10. Love the cute picture of Charlie – he looks so relaxed! :) I’m glad everything went well, but wow, what a process to get there!!! :)

  11. I’ve been waiting to see how things turned out. Thank goodness we’ve never been given the cream to use! I’d have it all over the place. We never really know exactly what we’re Botoxing until we get there though. Just depends on how things have progressed over the 4-6 months. We actually give him some “loopy” meds in the office so he won’t remember the experience and get scared everytime he goes to that office. Glad you’re seeing some results! And I agree. When you really look into what Botox is, it’s quite scary!

  12. I’m glad the procedure went well. Is it done in a doctor’s office? (Phia’s is done in the operating room as they give her oral versad and ketamine shots. The numbing cream — while messy — sounds like a much better alternative, especially if you are able to avoid the hospital scene.) Also, I laughed about your handicapped parking rule — so true!! :)

    • Yes, our doctor does the procedure in his office. It really takes about four minutes all together although he only did one muscle group on Charlie. Most groups mean more time. You can always request to have it done under sedation, but I HATE doing that because it means driving 45 minutes to the hospital, no food in the morning, etc. etc.

      I think the Versed thing is interested. I mean, really, they could prescribe our kids a dose of Valium for before and I bet that would help a lot of them.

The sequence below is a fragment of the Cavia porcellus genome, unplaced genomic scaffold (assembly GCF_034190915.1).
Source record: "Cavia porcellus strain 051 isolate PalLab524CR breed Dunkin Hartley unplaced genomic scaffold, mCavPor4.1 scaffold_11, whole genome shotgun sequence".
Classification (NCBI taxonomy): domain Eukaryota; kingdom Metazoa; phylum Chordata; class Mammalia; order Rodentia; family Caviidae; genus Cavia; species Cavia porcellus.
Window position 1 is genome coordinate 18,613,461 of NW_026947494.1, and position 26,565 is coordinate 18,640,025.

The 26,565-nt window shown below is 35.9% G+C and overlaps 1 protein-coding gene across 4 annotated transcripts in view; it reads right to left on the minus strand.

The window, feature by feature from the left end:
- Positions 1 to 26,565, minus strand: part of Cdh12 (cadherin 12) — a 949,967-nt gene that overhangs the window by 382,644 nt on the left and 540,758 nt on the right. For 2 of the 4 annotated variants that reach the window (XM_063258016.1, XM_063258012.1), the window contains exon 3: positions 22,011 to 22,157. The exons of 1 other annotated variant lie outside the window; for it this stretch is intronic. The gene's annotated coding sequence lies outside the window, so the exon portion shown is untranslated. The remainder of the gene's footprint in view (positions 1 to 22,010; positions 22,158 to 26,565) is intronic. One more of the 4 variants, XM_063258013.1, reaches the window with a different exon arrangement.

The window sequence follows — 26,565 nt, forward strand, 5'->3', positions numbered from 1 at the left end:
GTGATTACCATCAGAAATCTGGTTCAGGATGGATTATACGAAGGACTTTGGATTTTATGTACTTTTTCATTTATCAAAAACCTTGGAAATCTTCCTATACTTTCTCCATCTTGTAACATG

13. Glad that the procedure went well.

    Kisses to cute Charlie :-)

  14. You so funny!! Like your other commenters, this is extra funny because I do stuff like that all the time, espeically with stuff that smears. It took me ages to learn that my kids should fingerpaint in diapers/undies with a bath filled and ready to go. Somwhere on my blog I have a post I wrote about dyeing my hair that is eerily similar, and describes why my husband will no longer allow me to save money and dye my own hair. I am no longer allowed to have red hair dye near yellow walls. Or white toilet seats. Or a few other things that got smeared with each pass I made to wipe up the last drop.

    Good luck Chuck, with Botox and all. So did school let out for the summer and how does the big man feel about that, I wonder?

    • School just let out. I’m not exactly sure how he feels. I’ve got the schedule jam-packed right now, so I don’t think he’s noticed. I think that once the babies get here, he’ll be wondering when gets to go back.

  15. Ahhh the cuteness! I hope the botox continues to help!

  16. Katie, It was great meeting you tonight! Send me your email when you get a chance so I can send you a pic.

  17. Sent it to you, Deb!

  18. Hello, Kim from Mom Tried It sent me to your blog. my son was just diagnosed with CP and Lobar HPE. They are waiting on botox and valium for a little bit, but he is in OT and PT and getting ready to start speech. I can’t wait to read more about your little guy. Glad the botox has helped a little bit. I can’t wait to see how he does.